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Bighorn Sheep and pikas are, to me, the critters most emblematic of the Sierra. The Bighorn are for sure endangered and I've become pretty worried about pikas. As the article says, they're definitely disappearing in the interior Nevada range, likely as a result of rising temperatures. They can only forage in a narrow temperature band and, as that cool band shrinks with warming, they get less food.

http://yosemite.org/naturenotes/Pika1.htm

A repeat of the Grinnell survey that transected Yosemite in the early 1900s was just repeated. It was found that the range of a number of animals was reduced. Pikas were found about 1,500 vertical feet above their former range. This is my experience over the last 30 years in Sequoia Kings. I think biologists are correct to say there isn't enough data but no one is collecting that data, with the possible exception of Sequoia Kings. Rangers there were asked to specifically note the presence of all pikas as we traveled. Unfortunately, that's not been a well coordinated effort, though some data is better than none.

I also think the belding ground squirrel may be in trouble in Sequoia Kings, for instance. Where I would see dozens of individuals in several meadows in Evolution Valley, there are now only maybe 6 individuals in McClure and none throughout the Valley where they definitely existed only 15 years ago. They've disappeared entirely from Little Pete in LeConte Canyon.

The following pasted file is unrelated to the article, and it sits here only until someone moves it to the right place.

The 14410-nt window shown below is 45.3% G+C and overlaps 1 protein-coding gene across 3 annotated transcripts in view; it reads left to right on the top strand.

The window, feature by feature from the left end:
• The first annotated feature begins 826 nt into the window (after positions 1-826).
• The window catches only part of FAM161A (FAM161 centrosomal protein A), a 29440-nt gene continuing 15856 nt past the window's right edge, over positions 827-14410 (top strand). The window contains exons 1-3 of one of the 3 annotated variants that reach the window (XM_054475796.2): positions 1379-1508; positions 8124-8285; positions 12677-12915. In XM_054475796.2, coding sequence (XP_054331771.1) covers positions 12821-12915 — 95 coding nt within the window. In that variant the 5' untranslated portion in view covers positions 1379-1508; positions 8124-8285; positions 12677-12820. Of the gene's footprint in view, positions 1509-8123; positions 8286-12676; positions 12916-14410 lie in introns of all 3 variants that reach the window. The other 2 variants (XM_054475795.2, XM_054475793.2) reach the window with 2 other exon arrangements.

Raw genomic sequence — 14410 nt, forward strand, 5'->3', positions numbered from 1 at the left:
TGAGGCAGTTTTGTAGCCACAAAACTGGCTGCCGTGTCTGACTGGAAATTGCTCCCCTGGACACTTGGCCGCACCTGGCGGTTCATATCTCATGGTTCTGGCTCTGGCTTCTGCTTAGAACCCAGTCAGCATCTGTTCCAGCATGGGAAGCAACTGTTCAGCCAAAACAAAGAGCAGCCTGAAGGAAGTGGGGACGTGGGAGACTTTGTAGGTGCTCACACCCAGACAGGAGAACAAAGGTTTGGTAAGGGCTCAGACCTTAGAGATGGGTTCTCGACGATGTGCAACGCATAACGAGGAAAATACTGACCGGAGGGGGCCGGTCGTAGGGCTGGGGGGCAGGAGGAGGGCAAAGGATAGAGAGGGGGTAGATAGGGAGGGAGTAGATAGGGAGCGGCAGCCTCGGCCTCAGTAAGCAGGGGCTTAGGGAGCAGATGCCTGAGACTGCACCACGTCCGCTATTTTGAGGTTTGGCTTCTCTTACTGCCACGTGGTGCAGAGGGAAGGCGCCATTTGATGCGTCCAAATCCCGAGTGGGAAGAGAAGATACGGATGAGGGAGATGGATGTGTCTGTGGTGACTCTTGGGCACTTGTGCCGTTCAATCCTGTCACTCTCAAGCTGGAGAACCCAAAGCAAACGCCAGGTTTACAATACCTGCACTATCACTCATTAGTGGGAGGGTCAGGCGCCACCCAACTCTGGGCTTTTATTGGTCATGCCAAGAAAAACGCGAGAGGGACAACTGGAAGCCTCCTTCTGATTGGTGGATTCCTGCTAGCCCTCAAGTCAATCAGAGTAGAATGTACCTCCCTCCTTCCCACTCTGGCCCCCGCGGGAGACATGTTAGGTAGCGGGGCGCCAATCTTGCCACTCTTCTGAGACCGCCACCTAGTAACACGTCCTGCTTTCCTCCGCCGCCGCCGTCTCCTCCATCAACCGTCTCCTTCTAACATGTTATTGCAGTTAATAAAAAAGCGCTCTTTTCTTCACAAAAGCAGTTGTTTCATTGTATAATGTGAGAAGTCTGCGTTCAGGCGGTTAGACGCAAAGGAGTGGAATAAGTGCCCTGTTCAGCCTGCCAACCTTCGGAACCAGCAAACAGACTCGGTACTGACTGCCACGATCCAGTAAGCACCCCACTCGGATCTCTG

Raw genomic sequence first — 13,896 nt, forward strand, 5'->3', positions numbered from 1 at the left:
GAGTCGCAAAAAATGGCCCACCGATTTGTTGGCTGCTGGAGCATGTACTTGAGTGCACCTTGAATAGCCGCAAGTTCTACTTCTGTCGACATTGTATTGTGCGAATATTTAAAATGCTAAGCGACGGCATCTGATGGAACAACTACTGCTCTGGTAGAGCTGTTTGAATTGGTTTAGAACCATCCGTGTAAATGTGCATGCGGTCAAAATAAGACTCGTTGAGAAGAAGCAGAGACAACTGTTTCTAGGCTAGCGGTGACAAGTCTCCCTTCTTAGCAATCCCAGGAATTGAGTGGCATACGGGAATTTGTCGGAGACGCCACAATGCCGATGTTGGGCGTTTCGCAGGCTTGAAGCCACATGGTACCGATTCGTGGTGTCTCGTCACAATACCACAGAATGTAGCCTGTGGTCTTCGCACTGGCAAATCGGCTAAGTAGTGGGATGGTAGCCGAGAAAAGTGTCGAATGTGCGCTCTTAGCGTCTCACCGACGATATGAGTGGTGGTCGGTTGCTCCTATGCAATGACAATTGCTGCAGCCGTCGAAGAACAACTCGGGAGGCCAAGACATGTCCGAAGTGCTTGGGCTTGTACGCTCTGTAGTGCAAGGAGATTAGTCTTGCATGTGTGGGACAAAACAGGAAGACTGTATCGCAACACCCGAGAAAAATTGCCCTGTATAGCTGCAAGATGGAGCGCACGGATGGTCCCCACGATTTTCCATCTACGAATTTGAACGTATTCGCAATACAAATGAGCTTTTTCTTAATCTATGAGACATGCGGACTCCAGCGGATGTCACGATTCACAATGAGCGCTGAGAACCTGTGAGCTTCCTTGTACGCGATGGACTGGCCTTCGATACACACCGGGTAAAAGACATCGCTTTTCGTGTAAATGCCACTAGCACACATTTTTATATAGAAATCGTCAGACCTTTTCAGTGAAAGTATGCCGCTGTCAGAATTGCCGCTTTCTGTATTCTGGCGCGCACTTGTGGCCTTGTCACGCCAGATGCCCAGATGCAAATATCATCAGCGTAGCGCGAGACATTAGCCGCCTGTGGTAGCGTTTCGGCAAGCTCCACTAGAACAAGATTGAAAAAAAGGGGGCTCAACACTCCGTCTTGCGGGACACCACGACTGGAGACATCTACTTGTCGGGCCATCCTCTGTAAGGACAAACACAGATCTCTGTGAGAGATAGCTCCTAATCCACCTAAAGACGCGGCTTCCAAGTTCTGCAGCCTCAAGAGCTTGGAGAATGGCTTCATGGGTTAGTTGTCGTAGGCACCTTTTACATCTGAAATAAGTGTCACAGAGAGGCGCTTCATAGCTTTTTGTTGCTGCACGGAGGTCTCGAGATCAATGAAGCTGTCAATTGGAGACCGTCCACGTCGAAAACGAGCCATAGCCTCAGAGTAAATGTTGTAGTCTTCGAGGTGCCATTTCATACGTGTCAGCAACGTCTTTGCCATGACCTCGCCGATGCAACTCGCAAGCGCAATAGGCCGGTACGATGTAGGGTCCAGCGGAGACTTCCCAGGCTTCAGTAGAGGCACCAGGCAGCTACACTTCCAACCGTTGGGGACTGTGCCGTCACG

No one is paying attention to any of this.

Very depressing... .

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Re: State wildlife officials oppose protection for pika

Postby BSquared » Sun Feb 10, 2008 8:52 pm

Egad! I knew of the general problem of alpine species being forced to higher (and therefore smaller) "islands" of mountaintops, but the pika! Arghhh! Thats terrible! And you're right about the data -- nobody's collecting it. Thanks for the post, George, but again: Arghhh!

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Re: State wildlife officials oppose protection for pika

Postby gdurkee » Sun Feb 10, 2008 9:11 pm

Arrrgggggh! is right. For more information:

http://mvz.berkeley.edu/Grinnell/yosemite/index.html

Long, but worth reading the final report:

http://mvz.berkeley.edu/Grinnell/pdf/2007_Yosemite_report.pdf